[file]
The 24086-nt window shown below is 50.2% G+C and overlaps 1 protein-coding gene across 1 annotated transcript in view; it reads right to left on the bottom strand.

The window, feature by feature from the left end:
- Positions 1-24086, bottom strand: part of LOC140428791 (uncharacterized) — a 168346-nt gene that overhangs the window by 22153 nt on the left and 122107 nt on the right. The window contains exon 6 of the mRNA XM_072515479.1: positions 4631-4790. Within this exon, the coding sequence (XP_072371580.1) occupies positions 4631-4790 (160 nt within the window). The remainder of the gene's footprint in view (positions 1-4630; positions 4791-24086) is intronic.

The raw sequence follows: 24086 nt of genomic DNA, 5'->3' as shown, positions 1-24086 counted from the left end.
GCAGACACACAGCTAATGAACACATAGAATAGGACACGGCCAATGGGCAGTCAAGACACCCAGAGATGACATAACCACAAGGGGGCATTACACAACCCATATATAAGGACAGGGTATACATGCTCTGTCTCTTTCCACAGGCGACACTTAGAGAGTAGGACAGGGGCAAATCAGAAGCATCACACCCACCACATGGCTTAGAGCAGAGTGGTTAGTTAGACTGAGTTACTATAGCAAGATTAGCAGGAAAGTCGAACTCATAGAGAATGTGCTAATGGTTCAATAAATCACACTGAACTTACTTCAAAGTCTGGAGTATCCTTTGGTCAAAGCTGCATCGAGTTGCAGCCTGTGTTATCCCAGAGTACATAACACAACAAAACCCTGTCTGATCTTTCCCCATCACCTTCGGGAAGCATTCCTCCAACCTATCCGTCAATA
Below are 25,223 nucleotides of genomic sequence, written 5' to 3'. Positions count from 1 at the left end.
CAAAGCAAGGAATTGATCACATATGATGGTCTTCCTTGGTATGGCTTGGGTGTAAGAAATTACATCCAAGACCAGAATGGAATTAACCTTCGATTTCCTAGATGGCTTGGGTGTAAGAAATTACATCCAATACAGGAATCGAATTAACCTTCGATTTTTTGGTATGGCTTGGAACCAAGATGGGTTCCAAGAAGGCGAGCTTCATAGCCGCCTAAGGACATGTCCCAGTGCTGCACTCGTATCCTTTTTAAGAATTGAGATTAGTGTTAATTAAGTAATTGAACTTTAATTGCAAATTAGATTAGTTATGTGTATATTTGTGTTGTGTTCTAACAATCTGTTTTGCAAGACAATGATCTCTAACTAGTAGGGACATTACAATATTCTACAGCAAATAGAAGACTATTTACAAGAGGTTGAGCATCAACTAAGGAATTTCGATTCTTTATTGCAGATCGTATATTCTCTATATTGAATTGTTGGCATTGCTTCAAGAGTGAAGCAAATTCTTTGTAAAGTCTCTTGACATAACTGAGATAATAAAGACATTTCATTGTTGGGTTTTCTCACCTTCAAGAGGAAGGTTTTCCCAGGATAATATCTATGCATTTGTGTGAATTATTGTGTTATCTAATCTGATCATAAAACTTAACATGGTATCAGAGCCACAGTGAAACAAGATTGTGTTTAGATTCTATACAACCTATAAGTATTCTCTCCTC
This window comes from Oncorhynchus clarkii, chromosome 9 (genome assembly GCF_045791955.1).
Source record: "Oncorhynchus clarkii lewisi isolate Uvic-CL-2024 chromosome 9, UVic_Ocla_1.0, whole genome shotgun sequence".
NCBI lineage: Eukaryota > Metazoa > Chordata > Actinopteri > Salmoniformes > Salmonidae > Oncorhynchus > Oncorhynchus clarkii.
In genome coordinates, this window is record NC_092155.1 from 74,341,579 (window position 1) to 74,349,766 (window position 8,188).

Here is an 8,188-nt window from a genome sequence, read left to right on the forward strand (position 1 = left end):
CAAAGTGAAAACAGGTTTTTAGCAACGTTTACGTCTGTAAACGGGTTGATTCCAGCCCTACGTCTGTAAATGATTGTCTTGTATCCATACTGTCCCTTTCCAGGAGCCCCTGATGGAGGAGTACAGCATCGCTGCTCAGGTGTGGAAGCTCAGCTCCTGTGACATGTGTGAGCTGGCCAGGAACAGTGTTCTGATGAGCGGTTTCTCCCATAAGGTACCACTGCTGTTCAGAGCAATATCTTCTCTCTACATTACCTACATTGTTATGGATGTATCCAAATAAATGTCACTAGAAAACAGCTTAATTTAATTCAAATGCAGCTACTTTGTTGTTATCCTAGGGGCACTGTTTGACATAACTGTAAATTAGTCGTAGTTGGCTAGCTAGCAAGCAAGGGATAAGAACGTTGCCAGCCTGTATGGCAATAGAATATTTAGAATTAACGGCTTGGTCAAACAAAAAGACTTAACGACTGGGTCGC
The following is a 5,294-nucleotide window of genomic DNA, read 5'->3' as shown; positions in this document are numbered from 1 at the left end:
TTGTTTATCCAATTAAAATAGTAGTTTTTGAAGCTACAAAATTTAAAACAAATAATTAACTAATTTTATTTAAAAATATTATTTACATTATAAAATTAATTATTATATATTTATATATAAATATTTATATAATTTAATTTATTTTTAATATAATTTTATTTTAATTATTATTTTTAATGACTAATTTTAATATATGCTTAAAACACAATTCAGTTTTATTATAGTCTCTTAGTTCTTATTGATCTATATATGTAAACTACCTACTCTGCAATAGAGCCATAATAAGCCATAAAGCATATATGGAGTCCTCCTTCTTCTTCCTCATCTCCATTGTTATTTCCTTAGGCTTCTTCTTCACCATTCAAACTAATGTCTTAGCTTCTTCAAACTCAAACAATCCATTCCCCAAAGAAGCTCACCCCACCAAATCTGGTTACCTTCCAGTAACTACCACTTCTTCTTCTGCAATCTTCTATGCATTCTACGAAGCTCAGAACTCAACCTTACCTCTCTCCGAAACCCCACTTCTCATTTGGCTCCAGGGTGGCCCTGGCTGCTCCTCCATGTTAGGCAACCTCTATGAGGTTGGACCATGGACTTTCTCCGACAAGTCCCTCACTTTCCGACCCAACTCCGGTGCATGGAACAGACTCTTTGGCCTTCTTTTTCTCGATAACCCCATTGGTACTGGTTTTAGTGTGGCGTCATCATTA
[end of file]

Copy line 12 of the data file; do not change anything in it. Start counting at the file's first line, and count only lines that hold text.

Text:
Here is an 8,188-nt window from a genome sequence, read left to right on the forward strand (position 1 = left end):